A Miller trust is also called a qualified income trust or QIT. It is a type of self-settled SNT designed for states that use income cap requirements for Medicaid eligibility.

Miller Trusts are not very common, and chances are you will not need this type of trust, but here are the basic characteristics:

  • This is the only type of self-settled SNT that can be created by an individual over the age of 65.
  • It is designed to receive all the beneficiary’s income, including pension and social security income.
  • If the trust is properly drafted, the income received and accumulated in the trust will not be treated as income for the purposes of the Medicaid income test.
  • The Trustee disperses an amount up to the income qualification limit of Medicaid to the service providers and retains the excess income in the trust.
  • At the death of the beneficiary, Medicaid is fully reimbursed for expenditures made on behalf of the individual with special needs during their lifetime.

These types of trusts are allowed under Florida law, but they are not permitted in all states.

4.     Pooled Trusts

A pooled trust is a form of SNT created and administered by a nonprofit organization.

Funds contributed by or for a beneficiary with special needs are placed in a separate account but are “pooled” with other accounts for the purposes of investing.

Like other SNTs, distributions are made for the supplemental expenditures of the individual with special needs.

Unlike other SNTs, however, the assets remain in the pooled trust when the individual with special needs passes. At that point, the non-profit organization managing the funds can either use them for the benefit of other beneficiaries within the pooled trust, or they may be required to reimburse the state for Medicaid expenditures. Either way, the original grantor of the assets no longer has legal claim or authority to decide what happens to the remaining trust funds.

Pooled trusts use a master trust agreement approved by the State Medicaid Agency. Since these trusts are already established and operating, they are typically an effective solution for smaller settlements or inheritances.

Making the Right Choice

Choosing to utilize a special needs trust is not a decision to make lightly. They can benefit from both legal and financial expertise to ensure they are properly drafted and funded for your loved one’s needs. At Aviance Capital Partners, we can help you make the best decision when it comes to how to structure supplemental funds for your loved one. We partner with several trusted attorneys who can draft an SNT tailored to your family’s unique needs. We don’t just plan for a time, we plan for life. To learn more about how we help special needs families plan for a lifetime, reach out to us at wealthrelations@aviancepartners.com or (239) 598-4747.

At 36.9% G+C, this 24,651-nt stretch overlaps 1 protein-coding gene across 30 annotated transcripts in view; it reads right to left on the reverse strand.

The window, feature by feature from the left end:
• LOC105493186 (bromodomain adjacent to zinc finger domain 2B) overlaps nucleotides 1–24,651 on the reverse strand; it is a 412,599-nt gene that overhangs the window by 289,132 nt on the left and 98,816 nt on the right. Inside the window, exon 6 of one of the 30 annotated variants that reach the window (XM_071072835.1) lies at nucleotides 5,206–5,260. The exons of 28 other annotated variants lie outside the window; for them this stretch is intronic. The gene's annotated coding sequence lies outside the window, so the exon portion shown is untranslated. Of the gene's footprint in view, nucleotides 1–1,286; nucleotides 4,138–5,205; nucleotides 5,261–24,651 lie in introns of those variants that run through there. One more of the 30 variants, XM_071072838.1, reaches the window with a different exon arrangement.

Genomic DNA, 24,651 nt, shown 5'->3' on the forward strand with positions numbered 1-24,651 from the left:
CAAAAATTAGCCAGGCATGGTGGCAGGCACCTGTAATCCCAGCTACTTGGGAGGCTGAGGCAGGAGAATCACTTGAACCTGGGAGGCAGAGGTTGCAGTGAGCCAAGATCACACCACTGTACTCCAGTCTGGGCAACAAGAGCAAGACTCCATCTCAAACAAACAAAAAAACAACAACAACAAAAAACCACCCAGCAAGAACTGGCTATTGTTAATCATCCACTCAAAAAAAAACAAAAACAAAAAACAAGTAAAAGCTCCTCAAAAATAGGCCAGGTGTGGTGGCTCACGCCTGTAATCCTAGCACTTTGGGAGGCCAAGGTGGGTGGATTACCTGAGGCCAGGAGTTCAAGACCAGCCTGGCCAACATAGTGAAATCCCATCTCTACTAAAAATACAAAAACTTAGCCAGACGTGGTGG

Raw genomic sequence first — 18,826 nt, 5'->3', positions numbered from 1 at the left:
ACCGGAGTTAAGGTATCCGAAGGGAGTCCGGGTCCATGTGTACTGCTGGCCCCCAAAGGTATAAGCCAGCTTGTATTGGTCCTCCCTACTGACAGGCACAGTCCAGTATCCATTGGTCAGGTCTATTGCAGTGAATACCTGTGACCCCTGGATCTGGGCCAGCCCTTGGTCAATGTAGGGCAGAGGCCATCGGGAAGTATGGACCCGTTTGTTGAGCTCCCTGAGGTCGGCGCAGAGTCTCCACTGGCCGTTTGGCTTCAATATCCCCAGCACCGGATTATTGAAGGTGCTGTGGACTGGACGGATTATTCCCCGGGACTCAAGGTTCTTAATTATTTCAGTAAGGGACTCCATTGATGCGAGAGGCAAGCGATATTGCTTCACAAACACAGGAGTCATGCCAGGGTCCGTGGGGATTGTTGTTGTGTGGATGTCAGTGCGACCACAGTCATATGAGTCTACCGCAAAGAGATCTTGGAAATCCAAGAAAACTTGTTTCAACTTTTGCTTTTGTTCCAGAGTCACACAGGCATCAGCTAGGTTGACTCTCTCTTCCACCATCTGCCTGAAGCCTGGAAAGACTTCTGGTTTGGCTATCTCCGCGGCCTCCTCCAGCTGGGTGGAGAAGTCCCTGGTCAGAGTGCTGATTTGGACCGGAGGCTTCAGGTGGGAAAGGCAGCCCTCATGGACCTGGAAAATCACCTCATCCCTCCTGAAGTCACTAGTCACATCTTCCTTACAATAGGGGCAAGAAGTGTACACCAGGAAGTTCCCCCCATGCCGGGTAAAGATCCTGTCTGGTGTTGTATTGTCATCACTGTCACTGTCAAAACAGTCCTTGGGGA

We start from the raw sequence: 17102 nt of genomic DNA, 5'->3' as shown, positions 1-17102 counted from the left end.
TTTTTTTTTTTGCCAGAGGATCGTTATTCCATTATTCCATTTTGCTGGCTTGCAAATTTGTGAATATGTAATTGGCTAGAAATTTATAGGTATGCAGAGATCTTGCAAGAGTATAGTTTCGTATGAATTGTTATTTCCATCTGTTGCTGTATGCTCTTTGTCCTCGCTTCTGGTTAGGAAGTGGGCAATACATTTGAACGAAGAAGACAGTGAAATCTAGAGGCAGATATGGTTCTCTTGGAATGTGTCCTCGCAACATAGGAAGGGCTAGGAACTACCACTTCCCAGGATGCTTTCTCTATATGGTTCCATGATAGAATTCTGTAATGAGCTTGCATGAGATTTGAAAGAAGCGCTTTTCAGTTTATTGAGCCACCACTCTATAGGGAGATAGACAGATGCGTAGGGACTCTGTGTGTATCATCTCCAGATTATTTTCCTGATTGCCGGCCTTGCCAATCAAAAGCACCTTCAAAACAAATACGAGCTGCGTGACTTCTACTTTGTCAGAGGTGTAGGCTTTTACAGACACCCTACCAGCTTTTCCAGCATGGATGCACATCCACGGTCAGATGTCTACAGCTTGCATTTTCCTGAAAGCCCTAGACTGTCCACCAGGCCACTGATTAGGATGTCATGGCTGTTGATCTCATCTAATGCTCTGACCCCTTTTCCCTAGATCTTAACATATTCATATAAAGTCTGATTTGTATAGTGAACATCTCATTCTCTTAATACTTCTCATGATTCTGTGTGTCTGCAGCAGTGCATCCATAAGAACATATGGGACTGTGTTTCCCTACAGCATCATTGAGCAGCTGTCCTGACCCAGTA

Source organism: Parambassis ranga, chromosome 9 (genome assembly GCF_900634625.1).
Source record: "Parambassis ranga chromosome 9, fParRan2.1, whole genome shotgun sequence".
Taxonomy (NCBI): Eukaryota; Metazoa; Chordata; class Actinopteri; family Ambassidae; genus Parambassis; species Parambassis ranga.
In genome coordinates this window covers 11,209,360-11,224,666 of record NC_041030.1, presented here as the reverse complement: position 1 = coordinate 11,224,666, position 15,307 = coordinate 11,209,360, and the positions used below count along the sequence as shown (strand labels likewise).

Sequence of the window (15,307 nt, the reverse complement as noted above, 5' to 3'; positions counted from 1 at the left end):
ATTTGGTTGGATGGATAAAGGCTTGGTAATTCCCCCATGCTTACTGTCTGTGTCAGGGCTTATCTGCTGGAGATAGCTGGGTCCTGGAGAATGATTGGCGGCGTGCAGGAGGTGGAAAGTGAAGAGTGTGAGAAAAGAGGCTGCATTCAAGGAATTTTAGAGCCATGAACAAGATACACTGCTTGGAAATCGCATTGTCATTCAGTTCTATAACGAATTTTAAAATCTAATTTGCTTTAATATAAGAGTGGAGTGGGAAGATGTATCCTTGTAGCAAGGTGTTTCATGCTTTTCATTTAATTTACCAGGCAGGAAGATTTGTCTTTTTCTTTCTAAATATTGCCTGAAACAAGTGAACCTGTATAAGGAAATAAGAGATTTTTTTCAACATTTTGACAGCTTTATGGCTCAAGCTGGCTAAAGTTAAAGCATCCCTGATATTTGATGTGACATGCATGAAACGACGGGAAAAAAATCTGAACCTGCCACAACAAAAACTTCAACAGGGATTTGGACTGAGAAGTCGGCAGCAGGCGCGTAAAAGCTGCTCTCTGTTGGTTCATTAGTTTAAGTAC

Disclosures: Aviance Capital Partners, LLC (“ACP”) is an SEC registered investment adviser located in Naples, Florida. Registration as an investment adviser is not an endorsement by securities regulators and does not imply that ACP has attained a certain level of skill, training, or ability. While information presented is believed to be factual and up-to-date, ACP does not guarantee its accuracy and it should not be regarded as a complete analysis of the subjects discussed. All expressions of opinion reflect the judgment of ACP as of the date of publication and are subject to change. Not all services will be appropriate or necessary for all clients, and the potential value and benefit of the ACP’s services will vary based upon the client’s individual investment, financial, and tax circumstances. The effectiveness and potential success of a tax strategy, investment strategy, and financial plan depends on a variety of factors, including but not limited to the manner and timing of implementation, coordination with the client and the client’s other engaged professionals, and market conditions. This should not be construed as specific investment, financial planning or tax advice tailored to an individual reader. ACP suggests that readers consult a financial professional, attorney or tax advisory professional about their specific financial, legal or tax situation. Past performance does not guarantee future results. All investment strategies have the potential for profit or loss, and different investments and types of investments involve varying degrees of risk. There can be no assurance that the future performance of any specific investment or investment strategy, including those undertaken or recommended by ACP, will be profitable or equal any historical performance level. Additional information about ACP, including its Form ADV Part 2A describing its services, fees, and applicable conflicts of interest and its Form CRS is available upon request and at https://adviserinfo.sec.gov/firm/summary/146597. For current ACP clients, please advise us promptly in writing, if there are ever any changes in your financial situation or investment objectives, if you wish to impose any reasonable restrictions to our management of your account, or if you have not been receiving at least quarterly account statements from your account custodian.